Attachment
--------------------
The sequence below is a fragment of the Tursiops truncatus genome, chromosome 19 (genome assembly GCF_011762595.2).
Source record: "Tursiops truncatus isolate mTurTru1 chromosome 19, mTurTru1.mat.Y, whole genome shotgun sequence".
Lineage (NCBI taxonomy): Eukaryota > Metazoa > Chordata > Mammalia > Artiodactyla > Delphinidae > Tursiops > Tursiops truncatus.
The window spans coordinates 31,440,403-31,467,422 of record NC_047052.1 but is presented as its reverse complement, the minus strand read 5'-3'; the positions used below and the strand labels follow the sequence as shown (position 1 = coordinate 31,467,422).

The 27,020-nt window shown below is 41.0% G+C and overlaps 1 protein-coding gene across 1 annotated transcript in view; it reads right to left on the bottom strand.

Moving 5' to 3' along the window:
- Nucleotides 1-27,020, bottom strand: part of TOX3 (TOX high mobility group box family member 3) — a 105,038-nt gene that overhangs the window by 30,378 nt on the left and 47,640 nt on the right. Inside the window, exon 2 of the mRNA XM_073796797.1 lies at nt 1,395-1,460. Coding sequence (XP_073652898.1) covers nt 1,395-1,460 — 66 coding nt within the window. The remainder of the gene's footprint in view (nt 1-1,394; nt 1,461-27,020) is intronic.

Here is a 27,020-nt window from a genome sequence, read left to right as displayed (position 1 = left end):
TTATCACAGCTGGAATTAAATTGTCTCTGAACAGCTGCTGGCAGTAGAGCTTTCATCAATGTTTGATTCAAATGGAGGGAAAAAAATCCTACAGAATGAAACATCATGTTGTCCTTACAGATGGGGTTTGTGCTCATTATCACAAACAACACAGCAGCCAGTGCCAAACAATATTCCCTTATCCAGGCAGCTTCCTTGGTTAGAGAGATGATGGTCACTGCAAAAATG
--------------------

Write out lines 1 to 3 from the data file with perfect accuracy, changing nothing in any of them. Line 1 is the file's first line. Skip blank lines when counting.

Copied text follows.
The sequence below is a fragment of the Tursiops truncatus genome, chromosome 19 (genome assembly GCF_011762595.2).
Source record: "Tursiops truncatus isolate mTurTru1 chromosome 19, mTurTru1.mat.Y, whole genome shotgun sequence".
Lineage (NCBI taxonomy): Eukaryota > Metazoa > Chordata > Mammalia > Artiodactyla > Delphinidae > Tursiops > Tursiops truncatus.